- The Washington Times - Wednesday, May 30, 2001

Farmers, fishermen must make do in drought

Your May 23 editorial on the Klamath Basin water conflict, "A sucker punch from the feds," is supported by alarmist, anti-science rhetoric, not facts. You fail to mention that whole downriver economies are at risk if what little water there is in this extreme drought year is not retained in the river.
The drought happening in the Klamath is probably the worst in recorded history, even for a region that normally gets only 12 inches of rainfall a year essentially a desert. In this drought year, rainfall is only about 21 percent of that scant 12 inches. Yet, the Klamath Federal Irrigation Project farmers are not going to dry up. They still will get about 70,000 acre-feet of irrigation water, which is about 20 percent of the 350,000 acre-feet they would get in a normal year. This is hardly an unfair allocation.
In this extreme drought, there simply is not enough water to meet all the farmers expectations. Unfortunately, no amount of political posturing, yelling or litigation can make more rain. The solution to the Klamath farmers economic plight is federal disaster assistance, not water that simply is not there.
Since when do farmers have the right to dry up all the upper basins lakes and rivers violating U.S. Tribal Treaty obligations, causing the starvation of hundreds of American bald eagles on neighboring national wildlife refuges and putting thousands of downriver salmon fishermen out of work just so they can grow crops that have little or no global market? Thousands of lower river jobs depend on keeping more water in the river, and those people have families, as well.
The Klamath Basin water issue is about more than the federally subsidized farms that grow mostly surplus crops and are all supported by tax dollars. Although no one will get enough water this year, a balanced approach is being taken for the first time, which will provide a bit of the water to all users including fish and wildlife, economically valuable downriver salmon fisheries and hardworking American family fishermen.
The irrigating farmers claims that fish dont really need water has been repudiated by virtually every scientist in the basin. Your condemnation of decades of peer-reviewed studies by hundreds of experts of all stripes as "junk science" is a disservice. Your dismissal is based on a single discredited report, funded by the irrigation districts primarily for political purposes. You demean the efforts of the many parties seeking a rational, long-term solution to the problem of water overallocation in the Klamath Basin.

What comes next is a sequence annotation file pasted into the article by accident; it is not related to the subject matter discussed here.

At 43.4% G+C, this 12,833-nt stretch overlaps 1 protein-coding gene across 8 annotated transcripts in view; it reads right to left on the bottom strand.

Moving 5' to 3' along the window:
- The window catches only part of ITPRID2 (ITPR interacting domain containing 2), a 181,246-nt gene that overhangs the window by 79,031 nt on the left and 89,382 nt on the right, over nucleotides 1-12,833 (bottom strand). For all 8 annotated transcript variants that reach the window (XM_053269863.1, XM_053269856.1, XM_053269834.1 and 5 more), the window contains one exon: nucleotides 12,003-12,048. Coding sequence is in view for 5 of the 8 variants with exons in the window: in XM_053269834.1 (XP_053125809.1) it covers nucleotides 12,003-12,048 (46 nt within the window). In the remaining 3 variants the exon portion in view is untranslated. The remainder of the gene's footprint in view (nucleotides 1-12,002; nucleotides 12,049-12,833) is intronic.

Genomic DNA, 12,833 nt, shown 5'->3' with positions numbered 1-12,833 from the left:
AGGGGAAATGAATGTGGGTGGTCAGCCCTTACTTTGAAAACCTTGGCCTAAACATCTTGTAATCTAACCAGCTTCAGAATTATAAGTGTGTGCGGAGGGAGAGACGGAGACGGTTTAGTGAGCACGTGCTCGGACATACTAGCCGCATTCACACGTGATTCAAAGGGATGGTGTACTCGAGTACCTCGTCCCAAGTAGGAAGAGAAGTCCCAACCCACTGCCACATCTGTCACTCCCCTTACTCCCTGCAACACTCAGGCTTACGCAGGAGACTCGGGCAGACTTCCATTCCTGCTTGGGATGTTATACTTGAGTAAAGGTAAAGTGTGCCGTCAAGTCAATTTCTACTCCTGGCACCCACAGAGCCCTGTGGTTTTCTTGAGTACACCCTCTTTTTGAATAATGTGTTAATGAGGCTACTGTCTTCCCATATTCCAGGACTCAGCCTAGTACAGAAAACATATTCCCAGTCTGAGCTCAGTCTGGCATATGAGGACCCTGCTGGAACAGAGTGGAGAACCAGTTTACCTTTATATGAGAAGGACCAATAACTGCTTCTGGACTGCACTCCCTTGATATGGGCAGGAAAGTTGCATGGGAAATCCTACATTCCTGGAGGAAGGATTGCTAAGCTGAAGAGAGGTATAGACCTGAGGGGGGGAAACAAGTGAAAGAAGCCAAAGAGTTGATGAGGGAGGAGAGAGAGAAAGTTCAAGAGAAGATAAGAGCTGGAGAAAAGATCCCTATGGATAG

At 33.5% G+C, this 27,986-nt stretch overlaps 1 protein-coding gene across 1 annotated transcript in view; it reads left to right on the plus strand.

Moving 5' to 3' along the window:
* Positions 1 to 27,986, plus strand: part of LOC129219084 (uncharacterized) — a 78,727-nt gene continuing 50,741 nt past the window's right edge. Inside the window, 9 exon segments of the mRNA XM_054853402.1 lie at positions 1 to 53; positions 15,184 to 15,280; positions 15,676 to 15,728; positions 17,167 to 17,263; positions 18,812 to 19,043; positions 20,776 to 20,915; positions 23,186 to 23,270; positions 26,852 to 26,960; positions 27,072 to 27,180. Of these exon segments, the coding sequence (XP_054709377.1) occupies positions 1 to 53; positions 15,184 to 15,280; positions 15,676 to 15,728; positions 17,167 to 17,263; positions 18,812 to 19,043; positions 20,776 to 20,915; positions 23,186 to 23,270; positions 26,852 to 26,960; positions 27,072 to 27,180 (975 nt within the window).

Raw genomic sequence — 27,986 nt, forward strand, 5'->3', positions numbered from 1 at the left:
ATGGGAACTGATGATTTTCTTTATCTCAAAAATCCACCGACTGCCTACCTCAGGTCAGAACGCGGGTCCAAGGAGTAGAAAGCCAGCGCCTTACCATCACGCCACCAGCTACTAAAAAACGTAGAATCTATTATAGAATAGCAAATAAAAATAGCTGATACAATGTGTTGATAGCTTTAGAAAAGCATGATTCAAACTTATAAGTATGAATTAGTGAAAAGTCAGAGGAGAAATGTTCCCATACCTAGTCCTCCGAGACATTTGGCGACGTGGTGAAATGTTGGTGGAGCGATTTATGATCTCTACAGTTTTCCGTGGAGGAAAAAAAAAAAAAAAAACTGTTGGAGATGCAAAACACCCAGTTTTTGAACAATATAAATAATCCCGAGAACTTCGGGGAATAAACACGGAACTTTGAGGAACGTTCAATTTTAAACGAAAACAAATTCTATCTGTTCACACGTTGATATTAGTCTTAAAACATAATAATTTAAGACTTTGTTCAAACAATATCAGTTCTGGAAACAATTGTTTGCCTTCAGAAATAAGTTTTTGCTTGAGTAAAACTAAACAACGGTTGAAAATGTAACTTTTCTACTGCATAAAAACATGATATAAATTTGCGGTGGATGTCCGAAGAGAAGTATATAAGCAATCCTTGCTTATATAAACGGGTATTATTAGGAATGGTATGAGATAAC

GLEN H. SPAIN
Northwest regional director
Pacific Coast Federation of Fishermens Associations
Eugene, Ore.

Human cloning is mythic mistake

Scientists proclaiming their intent to clone a human being should remember the story of Icarus, the fabled fool who tested new technology without considering the consequences.
Imprisoned by King Minos of Crete in a labyrinth, Athenian inventor Daedalus and his son Icarus escaped on ingeniously designed wings of wax. Daedalus watched in helpless horror as his son, basking in the mastery of nature through technology, soared higher and higher. The sun melted his wings and his hubris.
Today, myth mirrors reality as reckless scientists rush to master nature through still-embryonic biotechnology. Cloning a single mammal Dolly the sheep entailed the sacrifice of hundreds of failed embryos and malformed fetuses. Yet, like Daedalus, ambitious scientists press on toward human cloning, unmoved by the cost in human lives.
While the fate of failed clones should give pause, contemplating successful cloning is even more terrifying. How would you like to know that you have been created solely to duplicate someone else? Would you regard your look-alike as owner, friend or master? What psychic trauma would you endure as a freak of laboratory science without natural parents or ancestry?